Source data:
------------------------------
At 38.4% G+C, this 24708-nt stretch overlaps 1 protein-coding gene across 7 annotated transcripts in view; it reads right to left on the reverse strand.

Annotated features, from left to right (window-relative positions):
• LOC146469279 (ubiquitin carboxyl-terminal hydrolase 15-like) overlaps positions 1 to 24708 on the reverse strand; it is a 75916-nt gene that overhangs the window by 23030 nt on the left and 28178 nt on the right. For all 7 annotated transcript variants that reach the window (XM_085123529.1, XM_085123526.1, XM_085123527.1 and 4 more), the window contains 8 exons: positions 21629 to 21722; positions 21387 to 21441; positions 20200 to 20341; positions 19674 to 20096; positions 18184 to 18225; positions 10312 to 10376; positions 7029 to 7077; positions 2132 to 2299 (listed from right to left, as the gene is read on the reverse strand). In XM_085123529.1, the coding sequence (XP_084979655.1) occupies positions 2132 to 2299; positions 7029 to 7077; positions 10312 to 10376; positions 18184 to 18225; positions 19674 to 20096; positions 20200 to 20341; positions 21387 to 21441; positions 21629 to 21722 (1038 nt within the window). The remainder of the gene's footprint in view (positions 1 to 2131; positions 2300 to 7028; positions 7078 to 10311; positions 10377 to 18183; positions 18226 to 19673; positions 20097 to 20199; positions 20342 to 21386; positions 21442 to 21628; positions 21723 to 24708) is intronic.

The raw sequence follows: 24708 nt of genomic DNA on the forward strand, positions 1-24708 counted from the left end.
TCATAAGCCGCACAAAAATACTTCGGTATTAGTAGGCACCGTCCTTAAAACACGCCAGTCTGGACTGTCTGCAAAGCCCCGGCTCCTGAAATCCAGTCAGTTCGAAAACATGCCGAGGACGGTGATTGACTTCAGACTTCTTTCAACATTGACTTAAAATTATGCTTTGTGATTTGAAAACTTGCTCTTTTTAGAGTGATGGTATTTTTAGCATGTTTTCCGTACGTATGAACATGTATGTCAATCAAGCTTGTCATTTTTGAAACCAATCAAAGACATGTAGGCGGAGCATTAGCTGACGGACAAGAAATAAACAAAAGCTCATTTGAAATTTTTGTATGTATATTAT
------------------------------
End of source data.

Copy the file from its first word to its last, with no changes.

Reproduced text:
At 38.4% G+C, this 24708-nt stretch overlaps 1 protein-coding gene across 7 annotated transcripts in view; it reads right to left on the reverse strand.

Annotated features, from left to right (window-relative positions):
• LOC146469279 (ubiquitin carboxyl-terminal hydrolase 15-like) overlaps positions 1 to 24708 on the reverse strand; it is a 75916-nt gene that overhangs the window by 23030 nt on the left and 28178 nt on the right. For all 7 annotated transcript variants that reach the window (XM_085123529.1, XM_085123526.1, XM_085123527.1 and 4 more), the window contains 8 exons: positions 21629 to 21722; positions 21387 to 21441; positions 20200 to 20341; positions 19674 to 20096; positions 18184 to 18225; positions 10312 to 10376; positions 7029 to 7077; positions 2132 to 2299 (listed from right to left, as the gene is read on the reverse strand). In XM_085123529.1, the coding sequence (XP_084979655.1) occupies positions 2132 to 2299; positions 7029 to 7077; positions 10312 to 10376; positions 18184 to 18225; positions 19674 to 20096; positions 20200 to 20341; positions 21387 to 21441; positions 21629 to 21722 (1038 nt within the window). The remainder of the gene's footprint in view (positions 1 to 2131; positions 2300 to 7028; positions 7078 to 10311; positions 10377 to 18183; positions 18226 to 19673; positions 20097 to 20199; positions 20342 to 21386; positions 21442 to 21628; positions 21723 to 24708) is intronic.

The raw sequence follows: 24708 nt of genomic DNA on the forward strand, positions 1-24708 counted from the left end.
TCATAAGCCGCACAAAAATACTTCGGTATTAGTAGGCACCGTCCTTAAAACACGCCAGTCTGGACTGTCTGCAAAGCCCCGGCTCCTGAAATCCAGTCAGTTCGAAAACATGCCGAGGACGGTGATTGACTTCAGACTTCTTTCAACATTGACTTAAAATTATGCTTTGTGATTTGAAAACTTGCTCTTTTTAGAGTGATGGTATTTTTAGCATGTTTTCCGTACGTATGAACATGTATGTCAATCAAGCTTGTCATTTTTGAAACCAATCAAAGACATGTAGGCGGAGCATTAGCTGACGGACAAGAAATAAACAAAAGCTCATTTGAAATTTTTGTATGTATATTAT